Top law enforcers across Tennessee said they will continue their fight to repeal a law that allows first-time criminal offenders to escape admission of guilt even though legislation that would do so already has failed this year.
Legislation to abolish "pretrial diversion," as the practice is called, had been a top focus in 2010 for the Tennessee Public Safety Coalition, which includes all the state's district attorneys general and county sheriffs as members.
The coalition's legislative delegate, D. Michael Dunavant, however, said they failed to convince the House Judicial Committee to approve a bill abolishing pretrial diversion, even though the measure passed the same committee in the Senate.
"We were really disappointed," said Mr. Dunavant, who is the district attorney general for Lauderdale, Tipton, Fayette, Hardeman and McNairy counties near Memphis.
"The thugs aren't afraid of us anymore, and (pretrial diversion) is one of the reasons why," he said.
PRETRIAL V. JUDICIAL DIVERSION
Both laws allow a person who never has been convicted of a crime to be put on probation provided he or she meets certain criteria. Both also allow defendants eventually to expunge all evidence of their prosecutions from public records.
The key differences are the question of guilt and how the diversion is granted. Under law, prosecutors can offer pretrial diversion without a judge's involvement, and the defendants are not required to admit guilt.
Judicial diversion must be granted by a judge and requires a guilty plea. Judicial diversion is more common, with 3,780 cases recorded statewide in 2009, while 283 people received pretrial diversion.
Pretrial diversion has been a controversial issue for years, since it allows people charged with certain crimes to avoid admitting guilt as long as they meet certain criteria, such as never having been convicted of a crime. The charges also are expunged from the public record after a probationary period.
Records show that 283 people across the state in 2009 received pretrial diversion. All misdemeanors are eligible, as well as certain felonies.
Defense attorneys generally support pretrial diversion, arguing it gives otherwise law-abiding people who find themselves in trouble a chance to keep their reputations intact.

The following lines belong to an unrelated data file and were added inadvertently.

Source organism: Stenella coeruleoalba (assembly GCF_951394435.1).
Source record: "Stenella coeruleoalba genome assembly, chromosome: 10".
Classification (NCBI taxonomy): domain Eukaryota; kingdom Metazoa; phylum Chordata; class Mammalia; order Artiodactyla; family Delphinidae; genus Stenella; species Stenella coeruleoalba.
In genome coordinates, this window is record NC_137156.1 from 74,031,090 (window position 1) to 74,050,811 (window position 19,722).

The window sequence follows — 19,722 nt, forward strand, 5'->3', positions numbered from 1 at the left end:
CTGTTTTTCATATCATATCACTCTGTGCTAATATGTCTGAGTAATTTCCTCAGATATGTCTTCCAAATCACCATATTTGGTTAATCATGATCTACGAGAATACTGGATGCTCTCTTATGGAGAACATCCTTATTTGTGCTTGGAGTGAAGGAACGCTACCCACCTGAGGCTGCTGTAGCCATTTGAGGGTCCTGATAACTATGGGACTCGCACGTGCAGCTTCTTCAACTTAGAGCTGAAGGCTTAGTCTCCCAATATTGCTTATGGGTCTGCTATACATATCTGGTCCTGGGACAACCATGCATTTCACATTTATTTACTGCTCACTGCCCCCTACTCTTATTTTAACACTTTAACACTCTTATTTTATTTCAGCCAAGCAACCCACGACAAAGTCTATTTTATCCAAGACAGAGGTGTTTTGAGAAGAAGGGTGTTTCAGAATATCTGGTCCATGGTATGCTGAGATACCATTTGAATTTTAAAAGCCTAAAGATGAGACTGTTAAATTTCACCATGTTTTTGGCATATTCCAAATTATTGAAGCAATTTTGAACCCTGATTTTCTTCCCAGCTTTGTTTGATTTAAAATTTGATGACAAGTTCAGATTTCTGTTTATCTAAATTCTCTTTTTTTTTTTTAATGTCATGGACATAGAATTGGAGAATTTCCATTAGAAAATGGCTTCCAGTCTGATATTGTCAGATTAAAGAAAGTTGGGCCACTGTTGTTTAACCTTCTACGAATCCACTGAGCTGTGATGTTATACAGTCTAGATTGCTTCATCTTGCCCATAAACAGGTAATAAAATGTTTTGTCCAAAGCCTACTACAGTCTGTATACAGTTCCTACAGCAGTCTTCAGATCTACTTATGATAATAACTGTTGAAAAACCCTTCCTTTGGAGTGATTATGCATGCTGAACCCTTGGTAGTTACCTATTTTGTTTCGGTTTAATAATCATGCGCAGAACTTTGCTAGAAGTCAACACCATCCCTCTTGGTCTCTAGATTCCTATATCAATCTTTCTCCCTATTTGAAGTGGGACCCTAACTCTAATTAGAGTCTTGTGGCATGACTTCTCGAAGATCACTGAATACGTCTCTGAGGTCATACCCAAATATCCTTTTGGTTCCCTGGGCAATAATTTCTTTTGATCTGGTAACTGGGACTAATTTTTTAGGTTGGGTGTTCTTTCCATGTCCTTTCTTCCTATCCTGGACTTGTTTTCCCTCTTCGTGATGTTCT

In 2008, Hamilton County Board of Education member Janice Boydston in many ways became the "perfect example" of how pretrial diversion should be applied when authorities charged her with shoplifting about $40 in merchandise from Walmart, her attorney Sam Robinson III said.
Ms. Boydston, who was granted pretrial diversion, met all the requirements. She had no criminal record, her alleged shoplifting fell under a list of qualifying crimes, and she agreed to fulfill all the obligations of probation.
"Pretrial diversion is for people who know they are innocent or who have a valid defense for the alleged crime but don't want to risk conviction at trial," Mr. Robinson said. "And prosecutors can choose to re-prosecute if the defendant doesn't fulfill the terms of probation."
But Ms. Boydston also did not have to admit guilt, which is required by the similar judicial diversion law.
Hamilton County District Attorney General Bill Cox said that is the No. 1 flaw of pretrial diversion, and something that prevents the public from ever finding out what actually happened in an alleged crime.
"(Being able to skirt responsibility) engenders doubt and suspicion as to the fairness of our criminal justice system," Mr. Cox said. "Society has a justifiable interest in knowing whether or not the police arrested the right person, whether or not the grand jury acted responsibly and whether or not the charges were brought in good faith."
Mr. Dunavant said the next step will be introducing legislation to at least eliminate class C felonies from the list of crimes eligible for pretrial diversion. Class C felonies include crimes such as aggravated assault, voluntary manslaughter and theft over $10,000.
"These are serious crimes," Mr. Dunavant said. "And victims have the right to see them prosecuted."